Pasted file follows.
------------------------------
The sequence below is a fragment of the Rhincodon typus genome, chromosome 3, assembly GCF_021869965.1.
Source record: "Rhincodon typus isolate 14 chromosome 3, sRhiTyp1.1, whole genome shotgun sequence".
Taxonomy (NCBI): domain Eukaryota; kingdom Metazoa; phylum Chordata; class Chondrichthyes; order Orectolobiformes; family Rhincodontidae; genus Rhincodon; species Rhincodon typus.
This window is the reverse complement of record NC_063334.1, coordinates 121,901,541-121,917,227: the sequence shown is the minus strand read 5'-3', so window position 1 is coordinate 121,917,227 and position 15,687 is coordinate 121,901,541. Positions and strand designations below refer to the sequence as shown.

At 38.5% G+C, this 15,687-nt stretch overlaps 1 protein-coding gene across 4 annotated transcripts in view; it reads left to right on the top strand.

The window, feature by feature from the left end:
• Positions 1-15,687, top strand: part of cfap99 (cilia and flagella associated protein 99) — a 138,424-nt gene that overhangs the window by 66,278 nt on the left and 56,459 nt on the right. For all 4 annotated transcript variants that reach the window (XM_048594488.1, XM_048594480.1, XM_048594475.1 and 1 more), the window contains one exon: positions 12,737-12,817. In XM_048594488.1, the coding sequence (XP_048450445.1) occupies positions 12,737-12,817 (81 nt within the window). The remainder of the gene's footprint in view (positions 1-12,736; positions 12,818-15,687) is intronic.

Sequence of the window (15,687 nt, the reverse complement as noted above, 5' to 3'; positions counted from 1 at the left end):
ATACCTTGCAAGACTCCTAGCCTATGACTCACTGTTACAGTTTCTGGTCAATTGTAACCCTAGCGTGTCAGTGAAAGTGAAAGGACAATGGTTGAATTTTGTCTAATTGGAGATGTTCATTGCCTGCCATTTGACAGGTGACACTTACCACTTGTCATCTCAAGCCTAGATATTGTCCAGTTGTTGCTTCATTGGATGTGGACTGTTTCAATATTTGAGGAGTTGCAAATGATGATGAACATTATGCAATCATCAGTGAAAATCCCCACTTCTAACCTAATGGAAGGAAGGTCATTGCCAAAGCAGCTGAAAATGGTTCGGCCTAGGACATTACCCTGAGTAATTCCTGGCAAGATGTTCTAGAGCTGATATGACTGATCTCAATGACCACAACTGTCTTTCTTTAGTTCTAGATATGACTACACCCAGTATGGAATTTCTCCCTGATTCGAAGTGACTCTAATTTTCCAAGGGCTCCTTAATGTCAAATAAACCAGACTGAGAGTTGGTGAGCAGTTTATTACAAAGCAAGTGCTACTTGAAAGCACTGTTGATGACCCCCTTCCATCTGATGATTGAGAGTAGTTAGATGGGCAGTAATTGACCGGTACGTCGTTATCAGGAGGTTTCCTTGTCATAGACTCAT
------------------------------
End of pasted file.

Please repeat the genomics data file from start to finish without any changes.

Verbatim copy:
The sequence below is a fragment of the Rhincodon typus genome, chromosome 3, assembly GCF_021869965.1.
Source record: "Rhincodon typus isolate 14 chromosome 3, sRhiTyp1.1, whole genome shotgun sequence".
Taxonomy (NCBI): domain Eukaryota; kingdom Metazoa; phylum Chordata; class Chondrichthyes; order Orectolobiformes; family Rhincodontidae; genus Rhincodon; species Rhincodon typus.
This window is the reverse complement of record NC_063334.1, coordinates 121,901,541-121,917,227: the sequence shown is the minus strand read 5'-3', so window position 1 is coordinate 121,917,227 and position 15,687 is coordinate 121,901,541. Positions and strand designations below refer to the sequence as shown.

At 38.5% G+C, this 15,687-nt stretch overlaps 1 protein-coding gene across 4 annotated transcripts in view; it reads left to right on the top strand.

The window, feature by feature from the left end:
• Positions 1-15,687, top strand: part of cfap99 (cilia and flagella associated protein 99) — a 138,424-nt gene that overhangs the window by 66,278 nt on the left and 56,459 nt on the right. For all 4 annotated transcript variants that reach the window (XM_048594488.1, XM_048594480.1, XM_048594475.1 and 1 more), the window contains one exon: positions 12,737-12,817. In XM_048594488.1, the coding sequence (XP_048450445.1) occupies positions 12,737-12,817 (81 nt within the window). The remainder of the gene's footprint in view (positions 1-12,736; positions 12,818-15,687) is intronic.

Sequence of the window (15,687 nt, the reverse complement as noted above, 5' to 3'; positions counted from 1 at the left end):
ATACCTTGCAAGACTCCTAGCCTATGACTCACTGTTACAGTTTCTGGTCAATTGTAACCCTAGCGTGTCAGTGAAAGTGAAAGGACAATGGTTGAATTTTGTCTAATTGGAGATGTTCATTGCCTGCCATTTGACAGGTGACACTTACCACTTGTCATCTCAAGCCTAGATATTGTCCAGTTGTTGCTTCATTGGATGTGGACTGTTTCAATATTTGAGGAGTTGCAAATGATGATGAACATTATGCAATCATCAGTGAAAATCCCCACTTCTAACCTAATGGAAGGAAGGTCATTGCCAAAGCAGCTGAAAATGGTTCGGCCTAGGACATTACCCTGAGTAATTCCTGGCAAGATGTTCTAGAGCTGATATGACTGATCTCAATGACCACAACTGTCTTTCTTTAGTTCTAGATATGACTACACCCAGTATGGAATTTCTCCCTGATTCGAAGTGACTCTAATTTTCCAAGGGCTCCTTAATGTCAAATAAACCAGACTGAGAGTTGGTGAGCAGTTTATTACAAAGCAAGTGCTACTTGAAAGCACTGTTGATGACCCCCTTCCATCTGATGATTGAGAGTAGTTAGATGGGCAGTAATTGACCGGTACGTCGTTATCAGGAGGTTTCCTTGTCATAGACTCAT